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Semin Arthritis Rheum. 2009 Feb;38(4):296-311. doi: 10.1016/j.semarthrit.2007.10.006. Epub 2008 Feb 20.

A framework for the classification and diagnosis of work-related upper extremity conditions: systematic review.

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1
Health and Rehabilitation Research Centre, Auckland University of Technology, Auckland, New Zealand. mark.boocock@aut.ac.nz

Abstract

OBJECTIVE:

A frequently cited problem in epidemiological research is the inadequate operational definition of umbrella terms such as Musculoskeletal Disorders (MSD). Specific conditions attached to these labels and their corresponding signs and symptoms are also poorly defined. The purpose of this study was to identify internationally applied terminology and definitions appropriate to work-related upper extremity (UE) conditions.

METHODS:

An extensive literature search of 15 electronic databases supplemented by personal communications with representatives from national and international health and safety organizations was undertaken to identify recognized terminology and definitions appropriate to work-related UE conditions.

RESULTS:

Information specific to the umbrella terms and their corresponding conditions was obtained from 15 countries. The findings revealed a lack of international consensus over appropriate terminology to encapsulate the wide range of conditions falling within the umbrella terms used by these countries. UE conditions could be classified into 3 broad categories: (1) 14 "specific conditions" with evidence-based diagnostic criteria; (2) 34 "other specific conditions" with no clearly defined diagnosis; and (3) "nonspecific conditions" requiring a clear pattern of signs and symptoms to be present for a diagnosis to be made. A dynamic model for classifying work-related UE conditions is proposed which places greater emphasis on specific diagnosis.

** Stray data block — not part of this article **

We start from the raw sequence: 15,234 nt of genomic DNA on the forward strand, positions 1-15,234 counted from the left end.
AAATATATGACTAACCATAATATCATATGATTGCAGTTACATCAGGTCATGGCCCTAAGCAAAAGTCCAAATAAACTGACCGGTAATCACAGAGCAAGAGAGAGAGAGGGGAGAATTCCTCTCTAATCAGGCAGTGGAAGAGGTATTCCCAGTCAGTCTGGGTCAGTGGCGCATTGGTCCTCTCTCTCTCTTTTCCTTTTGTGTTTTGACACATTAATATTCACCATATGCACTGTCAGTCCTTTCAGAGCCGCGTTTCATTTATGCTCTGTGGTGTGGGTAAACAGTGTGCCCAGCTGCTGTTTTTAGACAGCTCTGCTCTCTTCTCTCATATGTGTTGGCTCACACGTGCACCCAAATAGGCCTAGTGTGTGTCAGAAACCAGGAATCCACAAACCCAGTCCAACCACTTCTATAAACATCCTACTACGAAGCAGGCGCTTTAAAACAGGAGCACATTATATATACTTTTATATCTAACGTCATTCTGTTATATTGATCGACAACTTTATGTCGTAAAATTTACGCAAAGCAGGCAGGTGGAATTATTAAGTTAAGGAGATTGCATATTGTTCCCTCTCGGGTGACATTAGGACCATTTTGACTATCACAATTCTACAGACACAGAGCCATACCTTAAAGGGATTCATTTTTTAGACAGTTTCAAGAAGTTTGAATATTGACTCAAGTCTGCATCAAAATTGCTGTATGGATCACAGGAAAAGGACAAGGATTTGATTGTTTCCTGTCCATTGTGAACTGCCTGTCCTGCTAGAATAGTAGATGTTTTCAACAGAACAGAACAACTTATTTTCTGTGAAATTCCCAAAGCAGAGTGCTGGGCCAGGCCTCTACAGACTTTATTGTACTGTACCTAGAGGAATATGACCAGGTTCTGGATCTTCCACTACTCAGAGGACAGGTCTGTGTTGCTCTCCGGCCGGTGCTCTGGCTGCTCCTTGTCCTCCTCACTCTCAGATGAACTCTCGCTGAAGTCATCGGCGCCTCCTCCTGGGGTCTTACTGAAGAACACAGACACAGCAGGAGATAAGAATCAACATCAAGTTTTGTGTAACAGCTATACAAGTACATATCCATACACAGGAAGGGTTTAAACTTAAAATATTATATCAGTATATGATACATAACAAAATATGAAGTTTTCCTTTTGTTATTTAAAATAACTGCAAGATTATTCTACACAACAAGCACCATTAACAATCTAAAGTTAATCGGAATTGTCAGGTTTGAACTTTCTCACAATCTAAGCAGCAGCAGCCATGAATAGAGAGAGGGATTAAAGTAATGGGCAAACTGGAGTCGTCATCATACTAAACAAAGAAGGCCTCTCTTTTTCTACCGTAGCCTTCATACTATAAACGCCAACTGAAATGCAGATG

CONCLUSIONS:

A systematic approach to the classification and diagnosis of work-related UE conditions is attractive, as it is likely to lead to more precise estimates of the prevalence and cost of UE conditions, as well as improved quality of information on the efficacy of medical and workplace interventions.

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